The Ties That Bind: Coming Out, Family Acceptance, and Intergenerational Dialogue in Our Families of Color
For many queer people of color, our biological families are a strong source of identity and support. At the same time, we are often silenced about our queerness. This workshop is a chance to dialogue about queer people of color and our family members, as we explore the issue of family acceptance. We’ll share personal stories and examine how acceptance is different for our families; how to create an intergenerational dialogue about racism and homophobia; how transphobia is active within our families of origin; and how LGBTQ organizations can make family acceptance part of their work in communities of color.
POC and My Place in Gender Odyssey
POC involvement and programming have been an integral part of Gender Odyssey since its inception. From our fledgling efforts until today, we have explored, experimented, and developed programming based on the input of POC attendees, committee members, and advisory board. We’d like to invite you to attend this session and collaboratively discuss how we can best move this conference into the future and continue to make Gender Odyssey a desirable place for POC to return, engage, and grow.
An Immigrant History and the Trans Experience
Henriemeliamelia (Emelia) De Souza
What is it like to come from an immigrant experience and simultaneously identify as trans and/or queer? Has your family been accepting? Does that acceptance, or lack of it, vary inter-generationally? Oftentimes, 1st-, 2nd-, and 3rd-generation immigrant families live in close proximity with each other—in barrios, for example, and other culturally-constructed communities. Sometimes there is little to no cultural language to describe a trans experience. Or, if there is, that language is borrowed from Western European culture and perhaps considered suspect as a result. A trans person is often placed in the position of having to choose between their family/community and their personal trans identity. Bring your heart and thoughts to this important discussion and we’ll make space for this unique experience.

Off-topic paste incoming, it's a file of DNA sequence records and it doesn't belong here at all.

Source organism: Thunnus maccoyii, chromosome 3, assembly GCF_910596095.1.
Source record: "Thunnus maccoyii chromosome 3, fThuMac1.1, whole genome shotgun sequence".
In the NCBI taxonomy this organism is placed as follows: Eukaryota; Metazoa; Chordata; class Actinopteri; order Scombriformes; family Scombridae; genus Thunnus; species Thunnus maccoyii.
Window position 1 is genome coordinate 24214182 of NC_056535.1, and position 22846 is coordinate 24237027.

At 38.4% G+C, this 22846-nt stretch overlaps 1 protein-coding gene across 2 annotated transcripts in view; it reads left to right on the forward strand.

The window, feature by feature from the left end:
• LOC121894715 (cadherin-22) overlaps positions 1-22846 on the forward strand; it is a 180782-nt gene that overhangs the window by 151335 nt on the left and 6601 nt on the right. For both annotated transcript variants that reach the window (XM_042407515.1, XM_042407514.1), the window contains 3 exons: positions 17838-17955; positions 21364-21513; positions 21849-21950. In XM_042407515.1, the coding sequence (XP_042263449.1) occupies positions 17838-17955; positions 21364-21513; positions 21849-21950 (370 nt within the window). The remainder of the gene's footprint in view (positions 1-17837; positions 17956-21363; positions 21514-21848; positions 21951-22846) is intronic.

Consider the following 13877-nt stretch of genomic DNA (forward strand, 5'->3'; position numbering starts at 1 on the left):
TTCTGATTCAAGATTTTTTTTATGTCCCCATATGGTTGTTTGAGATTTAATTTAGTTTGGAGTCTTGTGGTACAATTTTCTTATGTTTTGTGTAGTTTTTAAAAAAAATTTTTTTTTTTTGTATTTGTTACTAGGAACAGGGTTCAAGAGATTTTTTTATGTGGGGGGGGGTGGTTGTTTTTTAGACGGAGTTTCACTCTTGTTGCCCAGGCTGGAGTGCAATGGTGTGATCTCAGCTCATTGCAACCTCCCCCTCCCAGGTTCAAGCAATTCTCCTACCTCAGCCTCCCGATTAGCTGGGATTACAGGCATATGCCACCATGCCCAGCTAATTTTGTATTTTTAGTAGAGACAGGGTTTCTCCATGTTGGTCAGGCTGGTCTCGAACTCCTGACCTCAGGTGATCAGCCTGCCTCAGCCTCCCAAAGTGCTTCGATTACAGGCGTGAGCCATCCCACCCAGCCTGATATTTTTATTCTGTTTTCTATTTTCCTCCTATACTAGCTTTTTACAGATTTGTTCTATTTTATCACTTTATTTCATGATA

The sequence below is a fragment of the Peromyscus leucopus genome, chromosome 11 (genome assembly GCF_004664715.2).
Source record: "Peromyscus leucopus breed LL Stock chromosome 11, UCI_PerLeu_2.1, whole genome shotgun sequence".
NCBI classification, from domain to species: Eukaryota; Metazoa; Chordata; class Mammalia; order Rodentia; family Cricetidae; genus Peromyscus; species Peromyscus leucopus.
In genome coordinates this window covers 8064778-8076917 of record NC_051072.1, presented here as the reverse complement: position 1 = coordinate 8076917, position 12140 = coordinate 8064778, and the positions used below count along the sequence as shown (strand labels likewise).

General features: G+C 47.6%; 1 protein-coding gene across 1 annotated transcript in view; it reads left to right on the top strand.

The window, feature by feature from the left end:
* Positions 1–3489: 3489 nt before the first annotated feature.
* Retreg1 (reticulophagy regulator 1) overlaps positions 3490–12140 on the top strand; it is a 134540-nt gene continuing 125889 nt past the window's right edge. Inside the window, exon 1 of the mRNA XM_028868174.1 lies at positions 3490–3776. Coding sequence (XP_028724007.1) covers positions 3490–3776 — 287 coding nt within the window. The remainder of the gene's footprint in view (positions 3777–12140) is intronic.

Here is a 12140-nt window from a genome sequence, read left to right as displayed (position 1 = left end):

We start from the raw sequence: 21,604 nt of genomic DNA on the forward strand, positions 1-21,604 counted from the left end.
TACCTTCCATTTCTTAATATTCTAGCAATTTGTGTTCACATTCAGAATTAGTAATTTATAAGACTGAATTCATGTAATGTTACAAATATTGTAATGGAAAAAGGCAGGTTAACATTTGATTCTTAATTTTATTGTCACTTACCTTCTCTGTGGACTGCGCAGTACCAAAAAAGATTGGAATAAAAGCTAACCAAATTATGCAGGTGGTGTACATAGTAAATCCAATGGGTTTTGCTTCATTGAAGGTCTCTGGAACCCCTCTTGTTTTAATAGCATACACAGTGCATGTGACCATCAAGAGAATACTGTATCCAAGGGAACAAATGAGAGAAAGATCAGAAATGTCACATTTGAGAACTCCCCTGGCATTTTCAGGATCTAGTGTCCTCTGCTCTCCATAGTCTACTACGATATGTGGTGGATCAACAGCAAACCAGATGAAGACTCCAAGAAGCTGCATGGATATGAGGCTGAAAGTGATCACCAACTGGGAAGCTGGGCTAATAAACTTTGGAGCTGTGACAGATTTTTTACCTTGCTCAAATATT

Adventures in Dating
People-of-color (POC) can face many race- or ethnicity-based myths, stereotypes, or preconceptions that can complicate the dating process. When the complexity of a diverse gender identity or expression is factored in, the issue becomes that much more layered. Join other trans people-of-color in this session exploring the world of dating and relationships. Share your experiences—good, bad, or confusing—and let’s get to the heart of the matter.
La Familia, el Racismo, y la Aceptacion Familia
Jessica Rosas, [additional panelists TBA] Lukas Redekopp (interpreter)
Para muchos muchach@s trans o queer, el seno familiar es una fuente de fortaleza, apoyo e identidad. Al mismo tiempo, para muchos jóvenes existe una negociación de identidades y muy a menudo su joteria es amordazada al interactuar con la familia. En este taller nos daremos a la tarea de dialogar acerca de las experiencias de el proceso de transición y la aceptación familiar de la comunidad transgenero. Vamos a compartir historias personales o familiares y examinar: como crear un dialogo intergeneracional acerca del racismo, transfobia, homofobia, xenofobia en nuestras familias de origen, nuestras comunidades y la sociedad en general. Esperamos acrecentar el entendimiento y el apoyo para el concepto de la aceptación familiar en nuestro movimiento LGBT y discutiremos formas en que podamos luchar por personas inmigrantes LGBT y nuestras familias en una forma nueva, innovadora y más eficaz.